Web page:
Max Current Draw: This specification is used to help you better match the amplifier to your charging system. The amperage rating allows you to choose the appropriate fusing, and to make sure you have the correct battery and alternator arrangement to properly support the amplifier’s current needs.
Test Voltage: This represents the voltage at which the amplifier was tested at when recording the listed specifications. Most commonly you will see 12 volts to 14.4 volts; this is the average charging voltage of your typical automobile with factory alternators.
Channels: This field will inform you of the number of separate amplified channels the amp has. 1 channel, 2 channel, 4 channel, and 5 channel amplifiers populate DD AUDIO’s line up.
RCA Input Sensitivity: This is the measurement for the amps acceptable input voltage range. For example: .2v to 8v is the usable range of signal from something like a head unit, processor, or line out converter. It is important to not supply the amplifier with preamp voltage over this rating because it can cause distortion in your sound and possible harm to your equipment.
Frequency Response: This set of numbers helps determine what type of speakers and amplifier it will be best suited for. Some amplifiers are considered full range and will easily play from 20Hz -20kHz.
- Low frequency ranges (20Hz-250Hz) are best for subwoofer and woofer duties
- Mid frequency ranges (250Hz-2kHz) are best for midrange speakers
- High frequency ranges (2kHz-20kHz) are best for upper midrange and tweeter speakers
RCA Input S/N: The Signal/Noise relates to the input or preamp section of the amplifier. It is the measured ratio of the desired input signal to the level of undesired signal generated by the amplifier’s preamp. The higher this number is, the better.
Damping Factor: This is the amplifier’s ability to control the connected speaker’s motion. A higher damping factor can help keep the connected speaker’s response crisp and clean.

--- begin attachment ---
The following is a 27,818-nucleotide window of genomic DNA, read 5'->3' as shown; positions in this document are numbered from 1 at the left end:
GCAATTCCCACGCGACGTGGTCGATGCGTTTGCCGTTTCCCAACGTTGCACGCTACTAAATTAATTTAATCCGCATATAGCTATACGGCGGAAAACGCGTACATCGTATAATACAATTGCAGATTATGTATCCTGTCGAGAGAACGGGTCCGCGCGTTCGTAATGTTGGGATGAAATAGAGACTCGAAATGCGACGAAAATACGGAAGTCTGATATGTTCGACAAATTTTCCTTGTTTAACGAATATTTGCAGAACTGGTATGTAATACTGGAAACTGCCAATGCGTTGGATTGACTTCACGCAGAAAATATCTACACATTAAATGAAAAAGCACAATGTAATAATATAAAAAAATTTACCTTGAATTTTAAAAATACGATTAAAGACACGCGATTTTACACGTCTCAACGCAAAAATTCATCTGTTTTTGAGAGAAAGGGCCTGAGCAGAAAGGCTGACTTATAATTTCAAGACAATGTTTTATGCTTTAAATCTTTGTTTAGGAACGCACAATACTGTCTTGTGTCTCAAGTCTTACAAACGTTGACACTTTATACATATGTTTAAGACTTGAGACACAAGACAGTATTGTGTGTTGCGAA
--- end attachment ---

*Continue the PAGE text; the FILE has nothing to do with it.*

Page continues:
THD: Total Harmonic Distortion relates to the output section of the amplifier. The lower this number is, the less added noise from the amplifier’s components there is, and the more accurate the reproduction of source material will be.
Pass-Through Output: A pass-through output provides a low level RCA output signal that enables you to add another amplifier to your system, without running another RCA cable through the vehicle. Think of this like an RCA splitter.
Power Wire Gauge: This is the cable size the power/ground terminal on the amplifier accepts. This is something to take notice of because the size of wire going to the amp relates the amount of current that can be delivered to the amplifier from the charging system. For instance, if an amp is rated for 2000 watts, but only has an 8 gauge power terminal, don’t trust the power rating.
Speaker Wire Gauge: This is the speaker wire size the speaker output terminal accepts. Once again if the wire gauge is small and the power rating is big, don’t trust it.
The primary goal of this Car Amplifier Buying Guide is to take the intimidation out of the amplifier buying process. Whether you’re going BIG or simply upgrading your factory system, we want to make the time spent in your chariot amongst the commuters more enjoyable and fold you into our passion of mobile audio!
If you still have questions, DD Audio has some tools to help guide you along the way. You can check out our Car Speaker Buying Guide, contact our customer service team or you can use our authorized dealer locator tool to find a DD AUDIO Dealer near you that’ll be ready and willing to assist with all your amplifier buying needs!
Thank you for reading this Car Amplifier Buying Guide!